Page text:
Best answer: If you consider switching away from iMac be sure you count up all the pieces you have to buy to replace it. I was surprised when I switched to ordinary desktop PCs how much stuff I needed to replace. Webcam, microphone, speakers, SD reader, the monitor itself. There's a lot packed in to the iMac.
posted by Nelson at 9:06 AM on August 31, 2019

My instinct is to just replace it with another 27" imac, probably refurbished. But which one? And is that actually the best idea?

If you're "dead set" against switching to another OS, I'd either look at another 27" iMac or a mini, or maybe a Macbook Pro. I would probably buy direct from Apple from their refurb sales. A refurbed 2017 model with a Core i7 that has user-accessible RAM (16GB, should be upgradable to 32GB) with a 1TB fusion drive is a bit more than $2K. Models with a 2TB or 3TB drive start about $2.2K.

I'd check that against the cost of a 2019 new model or refurb that will push your next upgrade out by a year or two and decide whether the money you save now is worth making a new mac purchase five or six years from now instead of seven or so.

Macs are pricey, that's the cost of living in Apple's walled garden. But if you're using a 2011 it's due to give out soon one way or another, I'd recommend beating it to the punch and getting a new machine now and transferring everything over - and like someone else said, your current machine still has some value. Get everything off it, wipe it and re-install macOS and sell it for $500 or so to recoup some of the cost of the newer machine.
posted by jzb at 9:23 AM on August 31, 2019

Best answer: I recently replaced my 2011 iMac with a 2017 model I bought from B&H. I don't know how they sell for these prices, but $1599 for a new 27 inch iMac with a 5k display and a 2TB hard drive is an outstanding deal. (Offer ends today, though.)
posted by Pater Aletheias at 9:58 AM on August 31, 2019 [2 favorites]

I don’t do a lot of intensive graphics stuff, but I do do some Mathematica work, etc. I’ve been super happy for a number of years with a (mac) laptop hooked up to a big monitor at work. Now, the monitor’s not cheap either...
posted by leahwrenn at 10:41 AM on August 31, 2019

And I get anxious about having important projects that only exist on external drives.

Consider getting a Blu-Ray burner and keep copies offsite for redundancy, media is cheap and I’d much rather deal with data in 25GB chunks. I would also recommend an SSD if it wasn’t such a pain swapping out the HD in this model.
posted by porn in the woods at 12:14 PM on August 31, 2019

I was keeping an old “Late 2009” model 21.5" iMac as my main computer up until last fall because i managed to keep a working installation of the full CS3 Design Suite. Then, it died due to hardware failure not worth fixing on a computer that old (the display backlight). Much sadness.

I ended up getting a new 21.5" and am happy with it. I also have set-up/maintained several 27" iMacs for a friend’s business (also a graphics professional).

The quality of the high-DPI panel on both the 21.5" and 27" is what i’d really miss if i was forced to change to anything else. Note that LG’s own packaging of the 27" panel they make for Apple as a stand-alone monitor costs about $1300 and LG’s current high-quality 4k monitor (which is lower resolution than the custom panel they make for the 21.5" iMac) is $700.

On both iMacs the resolution is around 219 pixel-per-inch (thus why the 21.5" iMac has more pixels than a standard 4k monitor). Text rendering is wonderful. Photos look great (many websites now send higher-res images). Even watching HD movies is better than on my old 21.5" (which was exactly HD resolution) because you can’t see individual RGB stripes. Everything looks smoother.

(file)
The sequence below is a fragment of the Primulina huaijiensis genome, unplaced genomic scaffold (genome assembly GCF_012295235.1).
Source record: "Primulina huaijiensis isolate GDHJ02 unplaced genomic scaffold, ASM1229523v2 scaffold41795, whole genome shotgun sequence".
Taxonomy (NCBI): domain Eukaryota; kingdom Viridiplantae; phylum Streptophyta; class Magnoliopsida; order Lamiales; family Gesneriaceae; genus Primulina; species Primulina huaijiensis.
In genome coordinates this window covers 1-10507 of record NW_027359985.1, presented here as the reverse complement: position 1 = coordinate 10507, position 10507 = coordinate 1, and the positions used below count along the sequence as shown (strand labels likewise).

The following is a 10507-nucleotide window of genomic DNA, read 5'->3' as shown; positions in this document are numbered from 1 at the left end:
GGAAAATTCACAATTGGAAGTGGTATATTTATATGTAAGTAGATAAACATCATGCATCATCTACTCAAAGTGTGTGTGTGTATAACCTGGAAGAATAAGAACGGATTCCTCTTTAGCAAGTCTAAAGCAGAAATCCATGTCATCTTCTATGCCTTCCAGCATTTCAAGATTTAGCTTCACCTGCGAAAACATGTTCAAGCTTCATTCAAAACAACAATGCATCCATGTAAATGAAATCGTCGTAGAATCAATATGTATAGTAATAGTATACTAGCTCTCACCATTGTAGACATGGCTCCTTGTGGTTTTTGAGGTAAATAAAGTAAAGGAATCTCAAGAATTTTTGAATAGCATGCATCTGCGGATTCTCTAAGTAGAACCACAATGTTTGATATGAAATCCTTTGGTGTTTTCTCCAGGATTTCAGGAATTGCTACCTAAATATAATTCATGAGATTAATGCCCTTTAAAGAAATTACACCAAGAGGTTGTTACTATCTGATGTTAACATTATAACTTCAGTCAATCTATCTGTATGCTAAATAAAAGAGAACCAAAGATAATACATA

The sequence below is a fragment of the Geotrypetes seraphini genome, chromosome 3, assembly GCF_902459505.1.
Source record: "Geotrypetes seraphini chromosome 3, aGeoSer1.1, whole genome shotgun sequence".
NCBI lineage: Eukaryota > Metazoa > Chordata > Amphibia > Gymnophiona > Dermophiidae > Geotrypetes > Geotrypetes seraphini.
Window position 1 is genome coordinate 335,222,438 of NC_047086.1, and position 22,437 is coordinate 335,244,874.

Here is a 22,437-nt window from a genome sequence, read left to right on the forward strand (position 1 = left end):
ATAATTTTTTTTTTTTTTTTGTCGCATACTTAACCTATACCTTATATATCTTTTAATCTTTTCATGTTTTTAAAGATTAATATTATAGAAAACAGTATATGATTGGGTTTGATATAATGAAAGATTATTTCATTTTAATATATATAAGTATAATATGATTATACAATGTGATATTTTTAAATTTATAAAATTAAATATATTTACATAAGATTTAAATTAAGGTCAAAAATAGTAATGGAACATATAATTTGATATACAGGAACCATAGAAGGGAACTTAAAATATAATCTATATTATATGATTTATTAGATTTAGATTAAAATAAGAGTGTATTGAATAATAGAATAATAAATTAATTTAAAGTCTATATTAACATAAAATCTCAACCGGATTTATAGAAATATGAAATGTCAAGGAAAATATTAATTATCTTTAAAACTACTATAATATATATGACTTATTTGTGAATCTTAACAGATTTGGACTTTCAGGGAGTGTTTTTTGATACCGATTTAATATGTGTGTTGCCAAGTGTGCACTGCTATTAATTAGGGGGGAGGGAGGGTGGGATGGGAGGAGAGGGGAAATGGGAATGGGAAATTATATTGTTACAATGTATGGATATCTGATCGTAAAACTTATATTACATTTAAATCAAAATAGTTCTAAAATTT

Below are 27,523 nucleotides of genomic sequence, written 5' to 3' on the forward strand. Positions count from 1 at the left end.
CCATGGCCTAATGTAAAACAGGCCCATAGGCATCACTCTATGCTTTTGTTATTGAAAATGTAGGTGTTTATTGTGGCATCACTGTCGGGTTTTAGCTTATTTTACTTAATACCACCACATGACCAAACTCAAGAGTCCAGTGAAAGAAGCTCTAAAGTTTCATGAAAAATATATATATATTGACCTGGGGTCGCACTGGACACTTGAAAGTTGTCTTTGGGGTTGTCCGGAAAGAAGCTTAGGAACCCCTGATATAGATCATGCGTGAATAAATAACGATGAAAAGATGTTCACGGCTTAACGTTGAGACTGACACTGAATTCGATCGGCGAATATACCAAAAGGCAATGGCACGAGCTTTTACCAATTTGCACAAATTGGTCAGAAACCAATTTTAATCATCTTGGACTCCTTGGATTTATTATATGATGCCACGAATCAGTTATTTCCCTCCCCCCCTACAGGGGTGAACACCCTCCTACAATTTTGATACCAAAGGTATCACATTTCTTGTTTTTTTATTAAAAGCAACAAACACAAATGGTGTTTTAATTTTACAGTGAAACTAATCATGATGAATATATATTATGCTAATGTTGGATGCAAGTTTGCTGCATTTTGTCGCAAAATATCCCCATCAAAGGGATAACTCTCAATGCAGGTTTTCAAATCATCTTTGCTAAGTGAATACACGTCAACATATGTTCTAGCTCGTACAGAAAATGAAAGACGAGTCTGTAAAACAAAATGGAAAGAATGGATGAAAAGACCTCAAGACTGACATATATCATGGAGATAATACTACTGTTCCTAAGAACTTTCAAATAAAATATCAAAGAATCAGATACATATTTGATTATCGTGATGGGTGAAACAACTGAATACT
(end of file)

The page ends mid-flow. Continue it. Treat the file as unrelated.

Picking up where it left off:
The panel is also a P3 wide-gamut monitor. ColorSync profiles keep images using sRGB IEC61966-2.1 looking as they should while the extra color range is noticeable when working with images outside that gamut. I’ll also note that the uniformity of the backlight is first-class and the color calibration is excellent.
posted by D.C. at 12:34 PM on August 31, 2019

If you get a Mac mini you can use your current iMac as a display using target display mode. You’ll need a thunderbolt cable and an adapter.
posted by doctord at 1:10 PM on August 31, 2019 [2 favorites]

Response by poster: (Coming in to reassure folks that I have both physical and multiple cloud backups of everything important.)

(But seriously all of this is very helpful thank you!)
posted by Narrative Priorities at 3:40 PM on August 31, 2019

Best answer: If you like your current machine with its nice 27" screen, this would be an easy replacement: Apple Certified Refurbished 27-inch iMac 3.4GHz quad-core Intel Core i5 with Retina 5K display for $1529.

It's the June 2017 model and crucially it has a 256GB SSD. In this day and age, I think you should avoid Fusion Drives if at all possible, and simply connect a cheap external SSD via USB-3.0. I have a Samsung T5 SSD hanging off the back of my June 2017 27" iMac and it's awesome.

This particular model only has 8GB of RAM but it's still user-upgradable so you can get up to 16GB or beyond easily. The monitor is awesome, of course, and there is basically no other way to obtain a comparably-specced 5K 27" external monitor. There are plenty of ports with a healthy mix of USB-A and USB-C, and I've had precisely zero problems in the two years I've been using mine.
posted by adrianhon at 10:19 AM on September 1, 2019

Response by poster: Ended up going for that extremely good Labor Day sale at B&H -- thank you to folks for pointing it out!

All of the general advice on reselling my current machine and organizing my files was also very much appreciated!

Thanks to everyone for chiming in!
posted by Narrative Priorities at 1:45 PM on September 2, 2019